There can be little doubt that both Ku80 and c-jun are involved in binding the GAGCCTC element. (1) The c-jun antibody blocks the specifically shifted complex (Fig. 3A) while the Ku80 antibody supershifts the complex (Fig. 6A); (2) Western blotting analysis detects both Ku80 and c-jun in the oligonucleotide trapping purification product (Fig. 5C and E); (3) The specific element complex can be competed away by the AP-1 consensus sequence, DNA known to bind c-jun (Fig. 3B) and is decreased by Ku80-siRNA (Fig. 7E); (4) The protein complex immunoprecipitated by the c-jun or Ku80 antibodies bind to the element DNA (Fig. 6C); (5) c-jun or Ku80 antibodies immunoprecipitate the UV crosslinked element-protein complex (Fig. 6D); and (6) southwestern blotting and UV crosslinking give molecular weights consistent with the known size of c-jun, its homodimer, and its heterodimer with Ku80 (Fig. 2, 5C and D).
Ku80 was identified by MS analysis. Several additional lines of evidence suggest that Ku80 plays an important role in binding the GAGCCTC element. (1) Immuno-depletion of Ku80 diminishes complex formation (Fig. 6B); (2) ChIP assay confirmed the binding of Ku80 to c-jun promoter in vivo; and (3) Ku80-siRNA diminishes Ku80 protein and c-jun expression (Fig. 7A and and6B)6B) and the formation of the specific complex measured by EMSA (Fig. 7D and and6E).6E). How it participates in element-complex formation is, however, a separate question.
It is curious that c-jun was not identified in the mass spectral analysis, however, this has been previously observed in other studies and may be related to the high abundance of other nuclear proteins and the relatively low abundance of c-jun. In trapping fractions, we identified heterogeneous nuclear RNA binding protein (hnRNP) family members with molecular mass from 37-39 kDa., i.e. hnRNP A2/B1, hnRNP A1 and hnRNP A3. We found no evidence these are directly involved in element-binding (Supplemental Table S1, Fig. 6, and data not shown), however, they may interfere with c-jun detection. This is the same approximate mass as c-jun and the more abundant hnRNP proteins may be masking lower abundance c-jun during LC-MS/MS identification. Samuel et al used DNA affinity chromatography to purify AP-1 element binding proteins. By nanospray MS/MS microsequencing, they identified YB-1 (Y-box-binding protein-1), but failed to find other AP-1 component proteins, probably because YB-1 is much more abundant than other AP-1 proteins (29). This is likely the same situation as in our study.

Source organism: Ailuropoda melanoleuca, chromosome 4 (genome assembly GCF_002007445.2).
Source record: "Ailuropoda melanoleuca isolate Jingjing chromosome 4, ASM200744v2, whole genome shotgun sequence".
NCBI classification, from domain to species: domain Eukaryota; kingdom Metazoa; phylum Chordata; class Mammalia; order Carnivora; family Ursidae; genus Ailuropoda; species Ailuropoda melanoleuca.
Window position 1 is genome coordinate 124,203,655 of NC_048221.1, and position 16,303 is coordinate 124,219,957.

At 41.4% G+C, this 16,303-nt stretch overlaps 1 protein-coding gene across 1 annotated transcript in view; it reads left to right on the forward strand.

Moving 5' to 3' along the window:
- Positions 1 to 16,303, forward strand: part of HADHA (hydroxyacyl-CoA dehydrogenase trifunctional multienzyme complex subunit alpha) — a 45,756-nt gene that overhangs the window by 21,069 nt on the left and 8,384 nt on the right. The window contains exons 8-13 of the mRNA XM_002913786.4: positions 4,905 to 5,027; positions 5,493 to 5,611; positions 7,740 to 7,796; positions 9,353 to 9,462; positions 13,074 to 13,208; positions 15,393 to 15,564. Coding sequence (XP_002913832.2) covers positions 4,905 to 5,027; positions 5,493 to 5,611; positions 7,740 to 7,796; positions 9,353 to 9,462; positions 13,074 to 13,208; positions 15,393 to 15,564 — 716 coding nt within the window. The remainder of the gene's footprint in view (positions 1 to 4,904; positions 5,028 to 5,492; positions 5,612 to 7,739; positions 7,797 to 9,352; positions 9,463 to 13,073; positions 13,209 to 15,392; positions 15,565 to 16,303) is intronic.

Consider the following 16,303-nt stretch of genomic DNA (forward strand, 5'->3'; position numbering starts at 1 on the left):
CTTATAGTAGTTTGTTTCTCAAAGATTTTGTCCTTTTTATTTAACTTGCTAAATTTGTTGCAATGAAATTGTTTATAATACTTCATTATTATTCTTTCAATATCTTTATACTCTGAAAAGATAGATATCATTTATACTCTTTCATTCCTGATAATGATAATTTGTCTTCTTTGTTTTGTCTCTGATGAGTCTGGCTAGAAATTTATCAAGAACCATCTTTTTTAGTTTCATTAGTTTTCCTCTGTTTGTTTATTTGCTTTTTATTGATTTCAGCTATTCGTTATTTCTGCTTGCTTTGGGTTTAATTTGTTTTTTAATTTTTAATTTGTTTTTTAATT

Ku (Ku80/Ku70 heterodimer) has been reported to bind to free double-stranded DNA ends independent of the exact structure of the ends. However, it is unlikely that Ku80 participates here because of this end-binding property. The end-binding affinity (Kd) for Ku is between 0.2-4.0 ×10−10 M (30, 31). EMSA analysis shows an apparent Kd of 3 nM (Fig. 4) for the GAGCCTC element in our study, nearly two-order of magnitude different. In addition, the reporter assays are performed with circular DNA lacking ends and ChIP assay is carried out to verify the binding of Ku80 to intact chromatin containing c-jun promoter sequence in vivo. Nuclear DNA has infrequent ends which are distant from the c-jun promoter. EMSA competition assays show that the Ku80-containing complex is specific for the wild-type GAGCCTC element sequence and cannot be competed away by large excesses of the mutant sequence (Fig. 1C) or NF-jun element oligonucleotide (Fig. 3B), all of which have free double-stranded ends. Interestingly, there is only one base pair difference between NF-jun and element consensus sequence, i.e., -c- in the middle of element (-gagcctc-), while -t- in the middle of NF-jun (-gagtctc-). This shows how sensitive complex formation is for this particular DNA sequence motif. Moreover, the element complex can be supershifted and immunoprecipitated by Ku80 antibody, but not by other antibodies except c-jun. Ku80 was detected by UV crosslinking assays but varies somewhat from experiment to experiment (compare 115 and 70 kDa. protein bands in the nuclear extracts in Fig. 2B, ,5D5D and and6E)6E) suggesting that its association with DNA may not be in as close contact as the c-jun. This is consistent with other studies, showing that Ku80 crosslinking to DNA is variable (32).